Screening and sanctions lists
Every company must comply with and may not act in violation of the Sanctions Act 1977. Therefore, every company will have to screen its counterparties and customers, regardless of the sector in which it operates. Such screening should be done on the basis of currently existing sanctions lists. This can be done manually e.g. once when entering into an agreement with a counterparty, but there are also service providers that screen on an ongoing basis to avoid doing business with customers, suppliers or other stakeholders who end up on a sanctions list.
Circumvention of sanctions
It is also important to check that there is no participation in knowingly and intentionally engaging in activities that have the purpose or effect of circumventing the prohibitions of the European Sanctions Regulation. The European Commission recently said of this, "(...) it is prohibited for EU parent companies to use their Russian subsidiaries to circumvent the obligations that apply to the EU parent, for instance by delegating to them decisions which run counter to the sanctions, or by approving such decisions by the Russian subsidiary".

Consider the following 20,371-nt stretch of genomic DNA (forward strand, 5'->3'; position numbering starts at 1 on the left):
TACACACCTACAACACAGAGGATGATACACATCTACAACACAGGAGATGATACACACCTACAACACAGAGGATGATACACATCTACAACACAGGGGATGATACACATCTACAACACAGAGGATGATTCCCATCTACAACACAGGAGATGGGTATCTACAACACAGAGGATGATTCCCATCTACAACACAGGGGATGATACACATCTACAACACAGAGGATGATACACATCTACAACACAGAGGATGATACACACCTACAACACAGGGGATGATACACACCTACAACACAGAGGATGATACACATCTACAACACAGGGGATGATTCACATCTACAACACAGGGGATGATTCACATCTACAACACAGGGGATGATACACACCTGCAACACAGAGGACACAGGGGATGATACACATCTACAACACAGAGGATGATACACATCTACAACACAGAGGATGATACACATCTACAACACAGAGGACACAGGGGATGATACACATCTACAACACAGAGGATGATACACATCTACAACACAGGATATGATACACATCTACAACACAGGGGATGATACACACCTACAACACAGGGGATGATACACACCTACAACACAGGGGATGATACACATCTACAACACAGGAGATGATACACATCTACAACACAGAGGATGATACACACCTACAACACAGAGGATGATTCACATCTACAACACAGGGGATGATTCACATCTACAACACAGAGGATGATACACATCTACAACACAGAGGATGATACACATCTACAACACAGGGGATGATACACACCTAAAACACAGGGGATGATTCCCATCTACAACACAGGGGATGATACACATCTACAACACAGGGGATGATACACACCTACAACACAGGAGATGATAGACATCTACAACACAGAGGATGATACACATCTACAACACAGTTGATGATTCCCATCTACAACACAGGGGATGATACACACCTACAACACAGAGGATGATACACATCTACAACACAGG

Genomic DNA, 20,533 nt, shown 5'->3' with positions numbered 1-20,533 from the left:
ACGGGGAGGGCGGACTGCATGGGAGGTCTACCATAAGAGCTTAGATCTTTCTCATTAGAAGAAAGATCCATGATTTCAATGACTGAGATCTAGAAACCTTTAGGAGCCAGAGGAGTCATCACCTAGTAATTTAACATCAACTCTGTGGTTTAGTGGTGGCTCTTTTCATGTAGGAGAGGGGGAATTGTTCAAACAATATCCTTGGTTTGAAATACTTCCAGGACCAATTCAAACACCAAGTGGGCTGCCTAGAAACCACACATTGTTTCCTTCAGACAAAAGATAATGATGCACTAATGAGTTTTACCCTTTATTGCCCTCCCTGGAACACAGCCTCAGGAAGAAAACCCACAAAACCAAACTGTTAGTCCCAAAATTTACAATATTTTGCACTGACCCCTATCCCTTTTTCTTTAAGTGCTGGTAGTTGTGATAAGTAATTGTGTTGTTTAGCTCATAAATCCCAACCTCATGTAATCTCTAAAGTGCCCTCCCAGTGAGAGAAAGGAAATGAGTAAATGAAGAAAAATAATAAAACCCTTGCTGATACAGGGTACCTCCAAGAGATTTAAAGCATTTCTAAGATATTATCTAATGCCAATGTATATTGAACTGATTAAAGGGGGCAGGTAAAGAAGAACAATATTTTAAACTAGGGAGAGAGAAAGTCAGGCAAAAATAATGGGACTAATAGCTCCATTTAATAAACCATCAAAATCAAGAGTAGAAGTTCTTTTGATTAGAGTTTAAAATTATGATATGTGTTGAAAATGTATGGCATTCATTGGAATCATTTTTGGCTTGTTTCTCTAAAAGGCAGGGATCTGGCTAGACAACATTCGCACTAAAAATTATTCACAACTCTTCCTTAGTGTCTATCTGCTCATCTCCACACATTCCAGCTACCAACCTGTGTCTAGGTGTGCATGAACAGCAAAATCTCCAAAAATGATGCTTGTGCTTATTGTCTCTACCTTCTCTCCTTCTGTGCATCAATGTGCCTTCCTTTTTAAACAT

There are two rulings that we would like to discuss very briefly as they can provide guidance or food for thought for compliance with sanctions.
ECLI:NL:RBAMS:2022:31414 - Russian LNG project
A Russian group company of Boskalis (hereinafter Boskalis) was working on the development of a liquid natural gas (LNG) terminal project in Russia. Due to sanctions imposed on Russia by the EU, Boskalis as contractor could no longer continue its work on the project, as Boskalis' work was subject to those sanctions. The Dutch-based client: ''Saren'' is of the opinion that the relevant sanctions do not apply here and claims that Boskalis should resume its work. Boskalis refuses to do so. For the fulfilment of Boskalis' obligations under the agreement between Boskalis and Saren, a French bank has provided several bank guarantees. With Boskalis refusing to resume work, Saren claimed payment under the bank guarantees provided. Boskalis applied to the preliminary measures judge to stop payment of those bank guarantees by the French bank.